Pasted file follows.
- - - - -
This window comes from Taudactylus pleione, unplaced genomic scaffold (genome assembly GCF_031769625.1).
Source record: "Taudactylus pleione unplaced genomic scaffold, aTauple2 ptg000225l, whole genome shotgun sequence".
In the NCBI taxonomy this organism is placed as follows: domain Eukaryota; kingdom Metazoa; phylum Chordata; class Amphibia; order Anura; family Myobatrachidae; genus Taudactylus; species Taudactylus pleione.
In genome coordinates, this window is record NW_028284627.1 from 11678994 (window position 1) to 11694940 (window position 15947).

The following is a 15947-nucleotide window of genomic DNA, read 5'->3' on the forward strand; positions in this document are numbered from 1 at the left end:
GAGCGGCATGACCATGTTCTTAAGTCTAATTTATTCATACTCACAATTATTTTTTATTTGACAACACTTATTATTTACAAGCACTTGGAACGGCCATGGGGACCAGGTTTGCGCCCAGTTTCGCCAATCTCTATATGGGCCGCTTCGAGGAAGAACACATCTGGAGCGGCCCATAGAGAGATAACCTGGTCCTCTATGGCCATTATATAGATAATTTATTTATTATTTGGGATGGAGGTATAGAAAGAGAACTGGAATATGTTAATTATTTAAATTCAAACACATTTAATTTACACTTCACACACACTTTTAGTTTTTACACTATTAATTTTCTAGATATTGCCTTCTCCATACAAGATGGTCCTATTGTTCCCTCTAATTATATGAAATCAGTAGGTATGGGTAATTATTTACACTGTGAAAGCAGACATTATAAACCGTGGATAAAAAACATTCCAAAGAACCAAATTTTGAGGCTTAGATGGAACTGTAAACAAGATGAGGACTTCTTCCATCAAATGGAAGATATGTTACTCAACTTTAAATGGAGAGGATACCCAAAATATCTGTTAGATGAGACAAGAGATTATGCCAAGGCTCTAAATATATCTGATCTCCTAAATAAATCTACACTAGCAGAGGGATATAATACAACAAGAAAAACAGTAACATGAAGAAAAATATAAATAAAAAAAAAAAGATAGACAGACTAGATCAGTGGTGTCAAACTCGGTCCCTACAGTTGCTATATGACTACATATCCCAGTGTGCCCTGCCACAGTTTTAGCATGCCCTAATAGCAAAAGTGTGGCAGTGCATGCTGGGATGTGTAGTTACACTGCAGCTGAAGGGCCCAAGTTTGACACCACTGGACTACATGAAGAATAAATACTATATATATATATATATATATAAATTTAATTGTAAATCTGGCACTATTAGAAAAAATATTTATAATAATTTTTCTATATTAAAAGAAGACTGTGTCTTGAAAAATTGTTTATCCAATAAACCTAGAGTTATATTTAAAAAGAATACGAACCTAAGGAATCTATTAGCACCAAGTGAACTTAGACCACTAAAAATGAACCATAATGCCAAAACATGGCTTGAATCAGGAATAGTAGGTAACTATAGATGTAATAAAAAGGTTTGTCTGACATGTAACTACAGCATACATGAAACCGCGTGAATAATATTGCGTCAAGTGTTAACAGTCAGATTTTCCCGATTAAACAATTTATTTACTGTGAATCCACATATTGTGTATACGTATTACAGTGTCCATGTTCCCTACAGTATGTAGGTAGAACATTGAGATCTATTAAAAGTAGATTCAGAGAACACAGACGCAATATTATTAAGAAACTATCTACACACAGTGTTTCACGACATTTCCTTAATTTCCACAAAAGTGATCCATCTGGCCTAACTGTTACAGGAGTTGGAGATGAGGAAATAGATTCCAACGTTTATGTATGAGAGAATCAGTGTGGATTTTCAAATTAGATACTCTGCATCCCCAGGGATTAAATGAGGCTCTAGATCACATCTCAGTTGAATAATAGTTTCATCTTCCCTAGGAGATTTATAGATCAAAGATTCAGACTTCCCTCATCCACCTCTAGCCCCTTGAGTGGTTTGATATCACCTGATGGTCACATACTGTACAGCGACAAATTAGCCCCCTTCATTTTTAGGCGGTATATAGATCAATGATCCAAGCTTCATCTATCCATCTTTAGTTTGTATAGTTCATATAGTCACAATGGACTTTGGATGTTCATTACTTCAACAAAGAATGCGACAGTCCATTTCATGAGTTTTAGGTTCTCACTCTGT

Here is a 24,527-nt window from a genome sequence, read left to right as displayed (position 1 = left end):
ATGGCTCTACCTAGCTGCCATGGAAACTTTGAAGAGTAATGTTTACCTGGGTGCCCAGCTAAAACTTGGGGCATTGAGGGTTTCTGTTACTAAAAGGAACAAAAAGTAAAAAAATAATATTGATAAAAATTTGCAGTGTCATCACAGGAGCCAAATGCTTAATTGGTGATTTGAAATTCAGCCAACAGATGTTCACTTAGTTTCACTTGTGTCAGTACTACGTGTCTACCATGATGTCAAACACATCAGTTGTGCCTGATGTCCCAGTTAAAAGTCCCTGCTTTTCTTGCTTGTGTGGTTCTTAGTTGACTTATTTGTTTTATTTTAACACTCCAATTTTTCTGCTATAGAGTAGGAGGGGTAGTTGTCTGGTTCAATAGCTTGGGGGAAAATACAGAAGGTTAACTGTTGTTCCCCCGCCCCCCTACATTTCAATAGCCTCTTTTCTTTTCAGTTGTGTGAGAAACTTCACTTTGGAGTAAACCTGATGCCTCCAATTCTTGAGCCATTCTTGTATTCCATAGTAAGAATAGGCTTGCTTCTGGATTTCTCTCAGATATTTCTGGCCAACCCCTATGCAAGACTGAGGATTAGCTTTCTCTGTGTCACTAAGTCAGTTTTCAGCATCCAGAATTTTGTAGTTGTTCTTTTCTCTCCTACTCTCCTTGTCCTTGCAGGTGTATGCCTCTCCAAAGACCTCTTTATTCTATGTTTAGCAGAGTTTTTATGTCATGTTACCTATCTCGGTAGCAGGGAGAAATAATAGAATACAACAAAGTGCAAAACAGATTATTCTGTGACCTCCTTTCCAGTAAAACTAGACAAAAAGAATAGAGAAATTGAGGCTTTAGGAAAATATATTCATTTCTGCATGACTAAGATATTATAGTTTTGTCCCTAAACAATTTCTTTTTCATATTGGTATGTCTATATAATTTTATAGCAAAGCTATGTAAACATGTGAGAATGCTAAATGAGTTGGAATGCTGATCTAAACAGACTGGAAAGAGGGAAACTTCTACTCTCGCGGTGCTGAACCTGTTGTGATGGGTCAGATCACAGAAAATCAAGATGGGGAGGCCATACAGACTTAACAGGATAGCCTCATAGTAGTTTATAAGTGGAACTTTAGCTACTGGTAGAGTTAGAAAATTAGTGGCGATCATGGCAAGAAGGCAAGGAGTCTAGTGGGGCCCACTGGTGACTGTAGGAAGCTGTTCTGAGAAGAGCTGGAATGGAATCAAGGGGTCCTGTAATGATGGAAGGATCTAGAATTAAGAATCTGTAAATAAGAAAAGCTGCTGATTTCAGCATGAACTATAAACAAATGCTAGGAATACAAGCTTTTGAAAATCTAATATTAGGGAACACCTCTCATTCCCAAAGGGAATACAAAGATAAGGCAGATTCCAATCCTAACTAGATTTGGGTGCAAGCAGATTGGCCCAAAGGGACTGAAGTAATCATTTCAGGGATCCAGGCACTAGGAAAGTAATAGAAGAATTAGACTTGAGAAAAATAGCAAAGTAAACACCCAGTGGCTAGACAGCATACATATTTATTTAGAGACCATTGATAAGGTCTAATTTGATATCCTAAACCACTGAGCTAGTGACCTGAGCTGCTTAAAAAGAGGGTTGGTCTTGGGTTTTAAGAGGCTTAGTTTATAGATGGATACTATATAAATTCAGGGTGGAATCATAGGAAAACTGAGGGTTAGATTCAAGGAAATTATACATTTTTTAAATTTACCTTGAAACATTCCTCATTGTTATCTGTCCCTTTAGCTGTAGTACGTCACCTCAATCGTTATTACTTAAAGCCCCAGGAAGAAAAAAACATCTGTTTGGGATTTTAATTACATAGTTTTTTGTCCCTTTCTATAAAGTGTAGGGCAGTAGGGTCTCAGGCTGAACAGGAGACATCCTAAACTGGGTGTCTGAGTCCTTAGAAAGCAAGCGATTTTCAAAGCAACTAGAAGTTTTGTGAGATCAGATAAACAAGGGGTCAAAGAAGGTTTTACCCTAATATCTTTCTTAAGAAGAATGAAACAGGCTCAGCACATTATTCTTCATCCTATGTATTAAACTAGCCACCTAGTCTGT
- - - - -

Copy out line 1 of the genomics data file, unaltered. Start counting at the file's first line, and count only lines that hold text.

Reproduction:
This window comes from Taudactylus pleione, unplaced genomic scaffold (genome assembly GCF_031769625.1).